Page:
• Non internal EU flight between 1,500 and 3,500 km: 400€
  • Non-internal EU flights 3,500 km or more: 300€ for delays between 3-4 hours, 600€ for delays of more than 4 hours

Keep in mind that the airline may offer you travel credits or travel vouchers as flight compensation: feel free to refuse those and request cash, or at least a transfer to your bank account.


Navigating the turbulent waters (or skies?) of air travel can be daunting. But now you're armed with all you need to know about getting a refund for a flight delay, as well as compensation. So fly on, savvy traveler, fly on.

FAQ on Flight Delay Refunds And Compensation

What is the difference between a refund and compensation for flight delays?

The amount of the refund for a flight delay is determined by your airfare, while the flight compensation amount is influenced by the distance of the flight and the length of the delay.

Most importantly, one doesn't replace the other: you can get both! For that, your flight needs to take off at least 5 hours late (to get a refund) and land 3 hours later than the scheduled arrival time or more (to get compensation).

What to do if my flight is delayed?

Stay calm, first of all. Then, when your flight is delayed:

  • Make sure your boarding pass and other travel documents are handy. You'll need them for whatever happens next.
  • Investigate the cause of the delay. This will affect your right to compensation.
  • Deal with your connecting flight if you have one.
  • Enforce your right to care after a delay of at least 2 hours.
  • Don’t hesitate to ask for a hotel room and transportation if your flight is delayed by 5 hours or more.
  • Check the delay at arrival to determine whether you’re eligible for compensation and submit a claim.

How long does a flight have to be delayed to get compensation?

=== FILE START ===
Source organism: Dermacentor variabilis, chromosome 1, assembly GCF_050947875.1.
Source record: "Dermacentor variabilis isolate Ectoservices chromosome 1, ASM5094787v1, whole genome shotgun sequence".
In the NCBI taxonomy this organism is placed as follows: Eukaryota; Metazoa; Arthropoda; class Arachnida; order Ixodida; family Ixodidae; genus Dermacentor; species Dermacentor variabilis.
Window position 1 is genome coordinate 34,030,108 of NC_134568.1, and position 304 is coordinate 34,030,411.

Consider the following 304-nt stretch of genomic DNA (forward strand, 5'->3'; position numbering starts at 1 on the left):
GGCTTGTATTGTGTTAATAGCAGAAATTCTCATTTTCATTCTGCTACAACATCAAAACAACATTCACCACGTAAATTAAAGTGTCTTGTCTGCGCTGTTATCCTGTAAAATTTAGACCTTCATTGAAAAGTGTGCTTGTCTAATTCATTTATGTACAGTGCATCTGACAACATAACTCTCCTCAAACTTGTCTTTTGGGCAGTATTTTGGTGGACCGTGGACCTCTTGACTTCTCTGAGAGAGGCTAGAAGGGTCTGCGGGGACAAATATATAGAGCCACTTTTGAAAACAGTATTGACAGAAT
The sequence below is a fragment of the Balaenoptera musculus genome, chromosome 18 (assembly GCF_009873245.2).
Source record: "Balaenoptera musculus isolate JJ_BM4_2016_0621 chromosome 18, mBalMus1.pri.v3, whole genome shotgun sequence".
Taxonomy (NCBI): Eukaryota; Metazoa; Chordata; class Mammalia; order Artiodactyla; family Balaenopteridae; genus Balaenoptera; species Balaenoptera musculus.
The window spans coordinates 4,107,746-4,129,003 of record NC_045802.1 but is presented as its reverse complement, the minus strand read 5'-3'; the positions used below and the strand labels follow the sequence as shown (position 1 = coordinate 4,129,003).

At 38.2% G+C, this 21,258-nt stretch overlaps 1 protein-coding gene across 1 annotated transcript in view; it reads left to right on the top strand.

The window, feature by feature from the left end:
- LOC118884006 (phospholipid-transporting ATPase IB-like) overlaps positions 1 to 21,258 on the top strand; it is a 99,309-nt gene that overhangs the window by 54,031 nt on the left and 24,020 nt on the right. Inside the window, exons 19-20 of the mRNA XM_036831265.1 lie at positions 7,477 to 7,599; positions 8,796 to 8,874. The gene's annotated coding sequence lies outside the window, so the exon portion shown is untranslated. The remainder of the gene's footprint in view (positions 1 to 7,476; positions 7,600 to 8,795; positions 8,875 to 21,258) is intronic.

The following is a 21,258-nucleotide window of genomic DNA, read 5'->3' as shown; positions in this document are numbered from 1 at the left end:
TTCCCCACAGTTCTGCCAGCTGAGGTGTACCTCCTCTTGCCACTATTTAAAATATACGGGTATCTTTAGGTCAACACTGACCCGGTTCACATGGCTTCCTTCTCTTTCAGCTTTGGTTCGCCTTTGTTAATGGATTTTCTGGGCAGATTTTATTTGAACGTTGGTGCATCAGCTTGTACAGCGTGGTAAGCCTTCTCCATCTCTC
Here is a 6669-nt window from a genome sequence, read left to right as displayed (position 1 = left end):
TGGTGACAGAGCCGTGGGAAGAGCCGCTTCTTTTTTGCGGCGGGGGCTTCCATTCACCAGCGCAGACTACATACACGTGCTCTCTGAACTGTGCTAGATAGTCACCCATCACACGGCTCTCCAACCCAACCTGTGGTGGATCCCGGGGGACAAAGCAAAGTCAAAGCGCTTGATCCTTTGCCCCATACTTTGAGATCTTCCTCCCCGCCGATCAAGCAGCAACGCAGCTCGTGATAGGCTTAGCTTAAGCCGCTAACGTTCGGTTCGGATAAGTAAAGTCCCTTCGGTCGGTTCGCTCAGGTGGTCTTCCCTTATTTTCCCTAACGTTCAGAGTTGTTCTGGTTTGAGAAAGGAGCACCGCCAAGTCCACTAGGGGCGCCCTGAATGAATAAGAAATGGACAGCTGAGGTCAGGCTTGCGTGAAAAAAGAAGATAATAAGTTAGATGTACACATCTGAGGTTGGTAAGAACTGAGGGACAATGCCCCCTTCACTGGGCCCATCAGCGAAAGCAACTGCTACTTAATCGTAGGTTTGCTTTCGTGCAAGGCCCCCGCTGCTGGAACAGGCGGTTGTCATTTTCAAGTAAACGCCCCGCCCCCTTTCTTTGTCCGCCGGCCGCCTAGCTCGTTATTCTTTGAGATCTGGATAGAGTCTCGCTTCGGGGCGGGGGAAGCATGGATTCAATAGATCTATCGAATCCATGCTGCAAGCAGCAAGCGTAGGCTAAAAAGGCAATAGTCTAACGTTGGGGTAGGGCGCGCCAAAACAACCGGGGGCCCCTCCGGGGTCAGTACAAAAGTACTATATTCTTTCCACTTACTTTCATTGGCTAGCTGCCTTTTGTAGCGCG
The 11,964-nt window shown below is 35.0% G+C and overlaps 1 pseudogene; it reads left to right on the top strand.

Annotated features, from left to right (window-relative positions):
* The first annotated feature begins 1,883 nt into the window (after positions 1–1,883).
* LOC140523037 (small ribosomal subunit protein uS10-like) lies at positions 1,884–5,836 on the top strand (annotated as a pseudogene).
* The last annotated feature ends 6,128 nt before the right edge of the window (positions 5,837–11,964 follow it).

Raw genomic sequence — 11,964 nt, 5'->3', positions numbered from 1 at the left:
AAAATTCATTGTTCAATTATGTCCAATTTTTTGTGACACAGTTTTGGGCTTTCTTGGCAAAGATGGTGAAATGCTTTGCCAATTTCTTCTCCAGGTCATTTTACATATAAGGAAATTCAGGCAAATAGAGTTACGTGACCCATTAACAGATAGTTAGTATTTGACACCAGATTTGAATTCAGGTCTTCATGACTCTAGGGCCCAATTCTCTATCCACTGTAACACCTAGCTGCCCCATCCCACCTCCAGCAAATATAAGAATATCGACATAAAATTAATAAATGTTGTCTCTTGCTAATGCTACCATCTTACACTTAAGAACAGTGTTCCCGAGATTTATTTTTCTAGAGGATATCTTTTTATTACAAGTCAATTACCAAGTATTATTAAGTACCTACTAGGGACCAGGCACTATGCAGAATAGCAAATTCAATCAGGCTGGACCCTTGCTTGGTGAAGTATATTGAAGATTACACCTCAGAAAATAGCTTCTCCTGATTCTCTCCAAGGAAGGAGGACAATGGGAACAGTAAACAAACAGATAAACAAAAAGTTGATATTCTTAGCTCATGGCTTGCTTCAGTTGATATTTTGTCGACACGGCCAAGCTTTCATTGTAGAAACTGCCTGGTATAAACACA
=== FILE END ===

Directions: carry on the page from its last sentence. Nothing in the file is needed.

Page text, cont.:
You’re eligible for compensation when the delay at arrival is at least 3 hours. The exact amount depends on the distance of the flight as well as the length of the delay.

Can I Get Compensation For A 2-Hour Flight Delay?

Unfortunately, no. But your right to care grants you a meal, refreshment, access to wi-fi, and 2 phone calls.

Can you ask for a refund if your flight is delayed by 3 hours?

No, you’re only entitled to a refund for a flight that doesn’t take off at least 5 hours after the scheduled departure time. But for a 3 hour delay at your final destination, you may get compensation!

Can I get a refund if my flight is delayed by 5 hours?

Yes, you can! You're eligible for a full or partial refund, depending on the circumstances. In addition, you may ask for an alternative flight to your destination.

Besides, if you arrive at your final destination more than 3 hours later than planned, you can also ask for compensation on top of the refund.

Can I get an upgrade when the airline rebooks me on another flight?

You’re supposed to be re-routed on the same class as you’re original ticket, but if the only seats available are on a higher class, you can indeed get an upgrade. The best part: the airline isn’t allowed to charge you extra for it!

Inversely, you may be downgraded if the only seats available on the alternative flight are on a lower class. If that’s the case, you may get a refund of your original airfare by 30 to 75%.

Was your flight delayed?

Did you reach your final destination at least 3 hours late?

Then, as you now know, you could get up to 600€ in compensation from the airline.